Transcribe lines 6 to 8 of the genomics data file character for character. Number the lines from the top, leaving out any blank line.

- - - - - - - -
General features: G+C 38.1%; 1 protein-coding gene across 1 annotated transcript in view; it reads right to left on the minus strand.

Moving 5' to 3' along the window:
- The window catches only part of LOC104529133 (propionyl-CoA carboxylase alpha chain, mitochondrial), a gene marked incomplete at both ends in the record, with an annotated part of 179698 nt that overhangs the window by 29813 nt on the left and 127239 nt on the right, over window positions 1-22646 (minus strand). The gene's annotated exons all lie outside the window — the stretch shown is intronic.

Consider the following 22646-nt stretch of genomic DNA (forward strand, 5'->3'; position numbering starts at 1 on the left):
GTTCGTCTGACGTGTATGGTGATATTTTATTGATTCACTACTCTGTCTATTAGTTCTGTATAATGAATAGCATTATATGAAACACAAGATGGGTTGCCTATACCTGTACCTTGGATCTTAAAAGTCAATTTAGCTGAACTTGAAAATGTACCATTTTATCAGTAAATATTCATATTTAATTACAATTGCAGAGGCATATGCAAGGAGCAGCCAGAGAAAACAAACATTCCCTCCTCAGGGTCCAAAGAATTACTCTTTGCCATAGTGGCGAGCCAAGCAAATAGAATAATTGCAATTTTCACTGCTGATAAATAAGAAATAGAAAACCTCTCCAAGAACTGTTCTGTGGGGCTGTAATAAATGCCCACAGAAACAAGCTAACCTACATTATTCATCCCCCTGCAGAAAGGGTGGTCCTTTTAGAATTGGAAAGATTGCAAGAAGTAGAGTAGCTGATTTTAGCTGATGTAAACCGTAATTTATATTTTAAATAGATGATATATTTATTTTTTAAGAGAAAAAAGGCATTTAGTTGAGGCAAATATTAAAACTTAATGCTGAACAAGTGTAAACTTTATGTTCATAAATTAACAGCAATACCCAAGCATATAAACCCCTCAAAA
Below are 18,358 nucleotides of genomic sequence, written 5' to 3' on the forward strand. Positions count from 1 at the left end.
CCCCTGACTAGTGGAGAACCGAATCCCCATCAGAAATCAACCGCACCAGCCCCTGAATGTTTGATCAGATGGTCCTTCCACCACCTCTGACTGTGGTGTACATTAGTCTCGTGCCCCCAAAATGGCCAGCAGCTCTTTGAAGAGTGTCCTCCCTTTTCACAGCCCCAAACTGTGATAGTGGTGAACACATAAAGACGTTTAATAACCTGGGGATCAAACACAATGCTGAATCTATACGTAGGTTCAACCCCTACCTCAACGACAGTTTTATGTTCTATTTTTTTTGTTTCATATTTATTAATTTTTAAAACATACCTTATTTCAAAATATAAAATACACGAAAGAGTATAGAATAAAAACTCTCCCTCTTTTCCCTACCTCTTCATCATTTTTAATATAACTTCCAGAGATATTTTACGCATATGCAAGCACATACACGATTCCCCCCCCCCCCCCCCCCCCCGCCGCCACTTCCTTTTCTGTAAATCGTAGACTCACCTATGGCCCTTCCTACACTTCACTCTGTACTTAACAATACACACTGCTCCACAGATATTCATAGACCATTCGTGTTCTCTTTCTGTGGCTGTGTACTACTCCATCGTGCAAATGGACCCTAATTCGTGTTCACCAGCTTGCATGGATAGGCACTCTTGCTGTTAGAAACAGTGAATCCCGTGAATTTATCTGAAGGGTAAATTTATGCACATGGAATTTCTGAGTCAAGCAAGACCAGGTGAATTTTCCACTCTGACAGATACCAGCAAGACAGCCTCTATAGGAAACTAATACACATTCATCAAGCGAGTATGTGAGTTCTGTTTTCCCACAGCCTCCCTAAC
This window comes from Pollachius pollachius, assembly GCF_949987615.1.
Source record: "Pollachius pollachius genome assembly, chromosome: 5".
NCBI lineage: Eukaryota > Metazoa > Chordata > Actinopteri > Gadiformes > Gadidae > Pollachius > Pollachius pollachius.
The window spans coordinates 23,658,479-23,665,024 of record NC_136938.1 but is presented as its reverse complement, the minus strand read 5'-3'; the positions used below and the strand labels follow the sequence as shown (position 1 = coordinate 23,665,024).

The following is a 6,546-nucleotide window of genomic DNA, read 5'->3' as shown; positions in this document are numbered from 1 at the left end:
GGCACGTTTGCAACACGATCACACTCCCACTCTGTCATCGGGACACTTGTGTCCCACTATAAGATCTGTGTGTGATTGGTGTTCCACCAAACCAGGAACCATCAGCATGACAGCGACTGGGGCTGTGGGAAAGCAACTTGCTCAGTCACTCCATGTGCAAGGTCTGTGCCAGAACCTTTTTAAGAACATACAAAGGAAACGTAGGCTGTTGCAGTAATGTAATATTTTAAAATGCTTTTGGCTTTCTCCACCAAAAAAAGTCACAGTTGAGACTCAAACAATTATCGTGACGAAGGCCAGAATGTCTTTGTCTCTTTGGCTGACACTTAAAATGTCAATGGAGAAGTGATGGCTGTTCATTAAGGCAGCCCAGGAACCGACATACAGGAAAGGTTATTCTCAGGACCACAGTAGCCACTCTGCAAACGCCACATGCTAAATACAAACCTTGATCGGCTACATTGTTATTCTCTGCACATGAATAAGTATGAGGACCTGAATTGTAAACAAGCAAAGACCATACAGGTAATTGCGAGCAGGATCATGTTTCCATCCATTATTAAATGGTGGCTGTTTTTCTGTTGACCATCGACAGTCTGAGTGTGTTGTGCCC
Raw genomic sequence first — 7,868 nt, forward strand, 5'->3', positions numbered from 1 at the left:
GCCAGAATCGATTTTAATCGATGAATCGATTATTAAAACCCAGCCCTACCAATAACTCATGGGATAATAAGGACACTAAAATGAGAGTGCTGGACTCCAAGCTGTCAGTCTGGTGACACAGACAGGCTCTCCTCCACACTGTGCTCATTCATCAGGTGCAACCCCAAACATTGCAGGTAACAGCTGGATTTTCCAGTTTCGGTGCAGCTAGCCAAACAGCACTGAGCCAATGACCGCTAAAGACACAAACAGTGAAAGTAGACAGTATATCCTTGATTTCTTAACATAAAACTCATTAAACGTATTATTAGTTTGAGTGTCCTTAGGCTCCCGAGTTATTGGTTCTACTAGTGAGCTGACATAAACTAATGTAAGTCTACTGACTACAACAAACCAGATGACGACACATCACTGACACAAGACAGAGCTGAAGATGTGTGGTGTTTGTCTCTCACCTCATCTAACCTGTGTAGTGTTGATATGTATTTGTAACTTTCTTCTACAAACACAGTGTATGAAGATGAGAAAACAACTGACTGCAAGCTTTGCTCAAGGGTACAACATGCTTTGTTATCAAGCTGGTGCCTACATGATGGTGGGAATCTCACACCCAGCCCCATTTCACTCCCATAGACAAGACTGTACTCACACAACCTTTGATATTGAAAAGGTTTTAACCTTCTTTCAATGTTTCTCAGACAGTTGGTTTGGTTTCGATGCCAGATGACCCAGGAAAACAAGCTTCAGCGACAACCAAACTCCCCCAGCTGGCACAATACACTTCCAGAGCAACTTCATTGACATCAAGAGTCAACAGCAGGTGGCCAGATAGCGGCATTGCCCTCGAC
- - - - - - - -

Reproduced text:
Below are 18,358 nucleotides of genomic sequence, written 5' to 3' on the forward strand. Positions count from 1 at the left end.
CCCCTGACTAGTGGAGAACCGAATCCCCATCAGAAATCAACCGCACCAGCCCCTGAATGTTTGATCAGATGGTCCTTCCACCACCTCTGACTGTGGTGTACATTAGTCTCGTGCCCCCAAAATGGCCAGCAGCTCTTTGAAGAGTGTCCTCCCTTTTCACAGCCCCAAACTGTGATAGTGGTGAACACATAAAGACGTTTAATAACCTGGGGATCAAACACAATGCTGAATCTATACGTAGGTTCAACCCCTACCTCAACGACAGTTTTATGTTCTATTTTTTTTGTTTCATATTTATTAATTTTTAAAACATACCTTATTTCAAAATATAAAATACACGAAAGAGTATAGAATAAAAACTCTCCCTCTTTTCCCTACCTCTTCATCATTTTTAATATAACTTCCAGAGATATTTTACGCATATGCAAGCACATACACGATTCCCCCCCCCCCCCCCCCCCCCGCCGCCACTTCCTTTTCTGTAAATCGTAGACTCACCTATGGCCCTTCCTACACTTCACTCTGTACTTAACAATACACACTGCTCCACAGATATTCATAGACCATTCGTGTTCTCTTTCTGTGGCTGTGTACTACTCCATCGTGCAAATGGACCCTAATTCGTGTTCACCAGCTTGCATGGATAGGCACTCTTGCTGTTAGAAACAGTGAATCCCGTGAATTTATCTGAAGGGTAAATTTATGCACATGGAATTTCTGAGTCAAGCAAGACCAGGTGAATTTTCCACTCTGACAGATACCAGCAAGACAGCCTCTATAGGAAACTAATACACATTCATCAAGCGAGTATGTGAGTTCTGTTTTCCCACAGCCTCCCTAAC
This window comes from Pollachius pollachius, assembly GCF_949987615.1.